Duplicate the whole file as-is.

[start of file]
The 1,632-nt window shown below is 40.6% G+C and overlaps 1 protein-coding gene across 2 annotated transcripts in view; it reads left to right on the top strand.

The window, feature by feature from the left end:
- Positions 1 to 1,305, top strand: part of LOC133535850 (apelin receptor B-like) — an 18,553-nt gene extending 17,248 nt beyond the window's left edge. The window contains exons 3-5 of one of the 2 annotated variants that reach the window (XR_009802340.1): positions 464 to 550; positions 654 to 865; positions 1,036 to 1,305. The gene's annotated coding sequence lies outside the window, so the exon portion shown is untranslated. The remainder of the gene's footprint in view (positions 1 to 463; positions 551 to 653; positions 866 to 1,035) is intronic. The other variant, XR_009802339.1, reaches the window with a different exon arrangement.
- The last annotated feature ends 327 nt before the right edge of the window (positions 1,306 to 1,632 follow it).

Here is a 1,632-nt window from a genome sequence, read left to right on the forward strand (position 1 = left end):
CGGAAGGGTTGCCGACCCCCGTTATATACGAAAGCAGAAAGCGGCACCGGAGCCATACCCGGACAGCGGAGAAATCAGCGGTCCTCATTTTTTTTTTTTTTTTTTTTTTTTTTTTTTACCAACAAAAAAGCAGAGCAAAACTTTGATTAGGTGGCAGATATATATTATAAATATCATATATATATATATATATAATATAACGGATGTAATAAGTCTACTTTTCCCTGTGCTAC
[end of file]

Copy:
The 1,632-nt window shown below is 40.6% G+C and overlaps 1 protein-coding gene across 2 annotated transcripts in view; it reads left to right on the top strand.

The window, feature by feature from the left end:
- Positions 1 to 1,305, top strand: part of LOC133535850 (apelin receptor B-like) — an 18,553-nt gene extending 17,248 nt beyond the window's left edge. The window contains exons 3-5 of one of the 2 annotated variants that reach the window (XR_009802340.1): positions 464 to 550; positions 654 to 865; positions 1,036 to 1,305. The gene's annotated coding sequence lies outside the window, so the exon portion shown is untranslated. The remainder of the gene's footprint in view (positions 1 to 463; positions 551 to 653; positions 866 to 1,035) is intronic. The other variant, XR_009802339.1, reaches the window with a different exon arrangement.
- The last annotated feature ends 327 nt before the right edge of the window (positions 1,306 to 1,632 follow it).

Here is a 1,632-nt window from a genome sequence, read left to right on the forward strand (position 1 = left end):
CGGAAGGGTTGCCGACCCCCGTTATATACGAAAGCAGAAAGCGGCACCGGAGCCATACCCGGACAGCGGAGAAATCAGCGGTCCTCATTTTTTTTTTTTTTTTTTTTTTTTTTTTTTACCAACAAAAAAGCAGAGCAAAACTTTGATTAGGTGGCAGATATATATTATAAATATCATATATATATATATATATAATATAACGGATGTAATAAGTCTACTTTTCCCTGTGCTAC